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Laryngitis diagnosis, treatment, and prevention

Created by Ian Mannarino.

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Video transcript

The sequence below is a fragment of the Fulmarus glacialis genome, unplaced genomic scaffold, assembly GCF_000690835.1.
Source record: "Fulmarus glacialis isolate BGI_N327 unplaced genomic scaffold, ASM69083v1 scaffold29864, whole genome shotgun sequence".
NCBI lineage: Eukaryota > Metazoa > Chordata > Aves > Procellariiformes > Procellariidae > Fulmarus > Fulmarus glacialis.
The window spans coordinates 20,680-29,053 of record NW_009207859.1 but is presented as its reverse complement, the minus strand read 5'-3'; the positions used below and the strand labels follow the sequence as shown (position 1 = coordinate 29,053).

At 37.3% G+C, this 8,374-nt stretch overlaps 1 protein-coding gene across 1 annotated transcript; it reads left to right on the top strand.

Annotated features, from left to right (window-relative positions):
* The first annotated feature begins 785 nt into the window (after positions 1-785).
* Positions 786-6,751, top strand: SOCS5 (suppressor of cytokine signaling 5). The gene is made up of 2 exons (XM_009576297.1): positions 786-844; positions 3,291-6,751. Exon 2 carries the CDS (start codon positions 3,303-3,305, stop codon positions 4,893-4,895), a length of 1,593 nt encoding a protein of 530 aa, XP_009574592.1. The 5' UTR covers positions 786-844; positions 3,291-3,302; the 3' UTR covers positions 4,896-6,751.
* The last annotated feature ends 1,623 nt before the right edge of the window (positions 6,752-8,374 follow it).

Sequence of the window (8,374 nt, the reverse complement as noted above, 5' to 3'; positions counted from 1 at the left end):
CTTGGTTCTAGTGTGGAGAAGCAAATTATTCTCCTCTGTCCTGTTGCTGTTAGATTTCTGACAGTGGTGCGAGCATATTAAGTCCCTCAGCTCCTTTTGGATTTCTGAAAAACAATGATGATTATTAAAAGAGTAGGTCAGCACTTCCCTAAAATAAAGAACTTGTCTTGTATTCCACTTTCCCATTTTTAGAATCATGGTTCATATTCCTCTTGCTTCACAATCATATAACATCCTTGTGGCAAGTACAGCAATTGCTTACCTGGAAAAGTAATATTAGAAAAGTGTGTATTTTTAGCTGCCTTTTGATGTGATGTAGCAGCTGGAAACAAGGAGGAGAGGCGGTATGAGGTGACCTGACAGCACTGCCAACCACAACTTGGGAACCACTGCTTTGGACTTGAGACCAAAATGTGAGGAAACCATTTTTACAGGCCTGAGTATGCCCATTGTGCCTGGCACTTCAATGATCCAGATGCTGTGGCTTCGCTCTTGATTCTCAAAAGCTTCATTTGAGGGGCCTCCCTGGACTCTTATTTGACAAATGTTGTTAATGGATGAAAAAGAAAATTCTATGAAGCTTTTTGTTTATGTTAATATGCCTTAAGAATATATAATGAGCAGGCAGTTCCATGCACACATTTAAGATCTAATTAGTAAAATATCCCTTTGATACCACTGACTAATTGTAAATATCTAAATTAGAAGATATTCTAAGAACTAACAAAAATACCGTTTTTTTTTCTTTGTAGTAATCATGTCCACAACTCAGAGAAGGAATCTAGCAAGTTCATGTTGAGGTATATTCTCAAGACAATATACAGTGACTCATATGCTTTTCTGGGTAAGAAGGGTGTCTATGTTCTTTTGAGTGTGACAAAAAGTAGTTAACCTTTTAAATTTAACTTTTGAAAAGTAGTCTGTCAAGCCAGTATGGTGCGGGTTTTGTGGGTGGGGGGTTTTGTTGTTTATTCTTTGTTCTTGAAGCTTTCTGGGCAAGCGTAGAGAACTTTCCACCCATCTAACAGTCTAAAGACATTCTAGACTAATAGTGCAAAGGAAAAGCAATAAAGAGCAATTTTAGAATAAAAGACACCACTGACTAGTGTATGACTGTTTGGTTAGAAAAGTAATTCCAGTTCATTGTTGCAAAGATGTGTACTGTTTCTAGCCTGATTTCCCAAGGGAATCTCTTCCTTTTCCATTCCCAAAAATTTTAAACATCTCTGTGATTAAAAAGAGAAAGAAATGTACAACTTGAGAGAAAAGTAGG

- [Voiceover] Diagnosis of laryngitis, which is "itis," swelling, and "larynx," which refers to the soft tissue and vocal cords, known also as the voicebox, is mostly accomplished clinically and through good history-taking. A patient with recent exposure to a viral illness, such as the cold or the flu, may actually develop laryngitis, but, of course, exposure to pathogens and viral agents is not the only cause of laryngitis. A careful history of the patient needs to be taken. For example, they may be exposed to a lot of different chemicals or smoke, or they may be a singer and use their voice often, or potentially they may have a nodule on their vocal cords. Whatever the cause is of the laryngeal irritation, or the irritation of the larynx or the vocal cords, asking questions is the best way to diagnose the type of laryngitis. Of course, laryngitis can either be acute or chronic, where acute is more associated with viral illnesses and very rarely, bacteria, and chronic is associated with irritants such as smoking or repeated straining of the voice caused by talking or singing. Really, clinical is the best way to diagnose laryngitis because there are really no other lab tests that can be performed. However, if a physician or a health practitioner suspects something other than a viral illness, which is the most common cause of acute laryngitis, then it might be good to get a direct view of the larynx to see what's going on, In fact, there might be a nodule, or if the patient has signs of acid reflux, there might be damage seen to the soft tissue of the larynx. This can also help diagnose bacterial laryngitis. This could give direct visualization of any exudate or white pussy fluid created by bacteria, and this would give a sign that it could be a bacterial infection. Direct visualization of the larynx, known as laryngoscopy, so visualization-scopy of the larynx, can give confirmation of many different causes of laryngitis. To do laryngoscopy, a physician or health practitioner will insert a long tube-like structure that has a camera on the end of it. This camera will allow a direct view from above of the larynx and associated structures. However, laryngoscopy is usually only pursued in cases of chronic laryngitis. Now, in making the diagnosis of laryngitis, it's also important to note that there are other causes of a horse, raspy voice. One of the most dangerous causes, I'll go ahead and scroll down here, is epiglottitis. Epiglottitis is a very dangerous illness. Epiglottitis is swelling of the epiglottis, and the epiglottis is this flap of tissue that sits above the larynx. It helps protect the airway. However, when it gets swollen, it can potentially obstruct the airway, which can cause serious consequences such as difficulty breathing. Epiglottitis also causes a hoarseness of the voice just like laryngitis, but obstruction of the airway causing difficulty breathing is the major source of concern in epiglottitis. Patients may also have difficulty swallowing, which can lead to drooling, because a patient is unable to swallow the saliva that they're producing. This can actually help in differentiating between epiglottitis and laryngitis. Another difference between the two is in epiglottitis, there's no coughing. Patients tend not to cough, and that's because the vocal cords and the larynx have a lot of cough receptors, so when the larynx gets swollen, this can press on those cough receptors and cause a patient to cough. However, the epiglottis doesn't have any of these receptors, and so patients tend not to cough too much. Epiglottitis can also cause high fever. When dealing with a patient with a hoarse voice, it's important to look for these symptoms. If any of these symptoms come up, a patient should be treated for epiglottitis right away. Treatment for epiglottitis will be antibiotics. Now, the treatment for laryngitis is very supportive. It has to do with general home remedies. Patients are advised to rest their voice, drink lots of fluids, and pursue anything that can help soothe the pain in their throat. Patients can use such things as cough drops or lozenges. It's also recommended to gargle with saltwater because the saltwater can kill both pathogens and also decrease swelling. This is just accomplished through osmosis. Water can be pulled out of the swollen soft tissue in the presence of a saltier environment on the outside. Treatments for chronic laryngitis are more focused on reducing exposure to the chemical irritant or whatever is causing the chronic laryngitis. For example, quitting smoking can help resolve chronic laryngitis, or if the patient is a singer, they can decrease the use of their voice and go through proper speech counseling to decrease the trauma to their voicebox. Treatment, again, is home remedies and also decreasing exposure to irritants. Last of all, prevention of laryngitis focuses on good hygiene to avoid any viral illnesses and decreasing exposure to any noxious substances such as cigarette smoke.